Doctor Who is a 2019 Hugo Finalist – Twice Over!

This morning, Dublin 2019 announced the 2019 Hugo Award Finalists for all things science fiction and fantasy–novels, stories, art, and media. Doctor Who has two Series 11 episodes nominated in the Best Dramatic Presentation, Short Form category:

  • “Demons of the Punjab” – written by Vinay Patel, directed by Jamie Childs.
  • “Rosa” – written by Malorie Blackman and Chris Chibnall, directed by Mark Tonderai.

The Hugo Award Ceremony will be held on August 18, 2019 in Dublin, Ireland at this year’s Dublin 2019 WorldCon.

The Doctor’s Competition

As far as this year’s competition, Doctor Who is up against THE EXPANSE, several great episodes of THE GOOD PLACE, and a Janelle Monae music video feature. (My fifteen year-old will probably root for this last one. We took her to see Janelle at Austin City Limits Music Festival last October and she’s been wearing her T-shirt ever since.)

Here are all of the nominees in the category according to Dublin 2019:

Best Dramatic Presentation, Short Form

  • The Expanse: “Abaddon’s Gate,” written by Daniel Abraham, Ty Franck and Naren Shankar, directed by Simon Cellan Jones (Penguin in a Parka / Alcon Entertainment)
  • Doctor Who: “Demons of the Punjab,” written by Vinay Patel, directed by Jamie Childs (BBC)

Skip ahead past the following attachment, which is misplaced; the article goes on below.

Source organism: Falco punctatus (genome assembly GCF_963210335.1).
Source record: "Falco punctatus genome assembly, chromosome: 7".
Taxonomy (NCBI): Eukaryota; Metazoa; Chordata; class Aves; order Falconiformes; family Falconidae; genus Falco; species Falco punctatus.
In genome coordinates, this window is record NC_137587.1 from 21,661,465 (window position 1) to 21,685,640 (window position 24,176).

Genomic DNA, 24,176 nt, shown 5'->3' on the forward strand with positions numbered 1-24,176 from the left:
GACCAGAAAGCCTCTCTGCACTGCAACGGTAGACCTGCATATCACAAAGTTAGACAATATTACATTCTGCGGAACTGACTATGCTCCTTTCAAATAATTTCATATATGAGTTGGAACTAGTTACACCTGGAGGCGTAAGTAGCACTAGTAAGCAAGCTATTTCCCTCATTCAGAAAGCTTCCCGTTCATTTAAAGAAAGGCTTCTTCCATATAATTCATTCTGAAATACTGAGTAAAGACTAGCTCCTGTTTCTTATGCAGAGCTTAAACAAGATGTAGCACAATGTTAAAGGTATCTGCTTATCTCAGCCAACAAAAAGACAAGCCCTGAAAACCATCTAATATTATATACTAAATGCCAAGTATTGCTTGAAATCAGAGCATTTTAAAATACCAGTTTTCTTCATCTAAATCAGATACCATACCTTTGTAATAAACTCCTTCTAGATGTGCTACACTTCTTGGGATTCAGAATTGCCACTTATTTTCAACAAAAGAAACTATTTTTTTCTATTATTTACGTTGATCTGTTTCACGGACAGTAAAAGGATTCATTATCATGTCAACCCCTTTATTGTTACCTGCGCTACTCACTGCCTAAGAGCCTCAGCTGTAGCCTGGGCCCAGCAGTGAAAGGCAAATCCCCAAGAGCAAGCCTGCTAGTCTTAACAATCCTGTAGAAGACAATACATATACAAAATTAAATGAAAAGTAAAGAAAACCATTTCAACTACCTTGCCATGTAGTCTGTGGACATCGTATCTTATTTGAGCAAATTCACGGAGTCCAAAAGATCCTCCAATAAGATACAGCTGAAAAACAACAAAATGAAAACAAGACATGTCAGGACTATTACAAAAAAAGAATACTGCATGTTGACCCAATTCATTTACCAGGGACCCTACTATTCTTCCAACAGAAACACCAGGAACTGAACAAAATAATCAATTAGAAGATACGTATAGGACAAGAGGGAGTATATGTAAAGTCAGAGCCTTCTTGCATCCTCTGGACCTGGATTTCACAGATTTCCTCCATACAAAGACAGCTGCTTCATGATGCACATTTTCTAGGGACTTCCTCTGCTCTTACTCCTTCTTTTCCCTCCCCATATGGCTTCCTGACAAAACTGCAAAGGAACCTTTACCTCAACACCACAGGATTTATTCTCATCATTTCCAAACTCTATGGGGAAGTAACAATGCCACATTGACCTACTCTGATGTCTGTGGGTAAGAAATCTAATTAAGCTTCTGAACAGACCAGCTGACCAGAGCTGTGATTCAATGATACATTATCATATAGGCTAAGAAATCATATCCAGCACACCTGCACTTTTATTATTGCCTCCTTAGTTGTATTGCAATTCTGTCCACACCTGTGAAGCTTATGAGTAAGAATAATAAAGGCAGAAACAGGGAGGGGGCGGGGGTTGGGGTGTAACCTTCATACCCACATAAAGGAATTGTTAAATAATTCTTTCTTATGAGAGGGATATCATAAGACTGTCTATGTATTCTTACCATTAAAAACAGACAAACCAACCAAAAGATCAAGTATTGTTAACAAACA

• Dirty Computer, written by Janelle Monáe, directed by Andrew Donoho and Chuck Lightning (Wondaland Arts Society / Bad Boy Records / Atlantic Records)
  • The Good Place: “Janet(s),” written by Josh Siegal & Dylan Morgan, directed by Morgan Sackett (NBC)
  • The Good Place: “Jeremy Bearimy,” written by Megan Amram, directed by Trent O’Donnell (NBC)
  • Doctor Who: “Rosa,” written by Malorie Blackman and Chris Chibnall, directed by Mark Tonderai (BBC)

Do you have a favorite here? As far as I’m concerned, both episodes were moving, insightful, and packed an emotional wallop, each in their own way. DEMONS OF THE PUNJAB had me in tears by the end and ROSA was like a splash of cold water on the face–particularly because of how it ties back into the here and now.  When I think about scenes in Series 11 that really affected me and say something about who we are right now, I think immediately of that moment between Yaz and Ryan when they talk about the so-called casual racism they encounter every day of their lives in the twenty-first century.

Hugo Awards – Previous Regenerations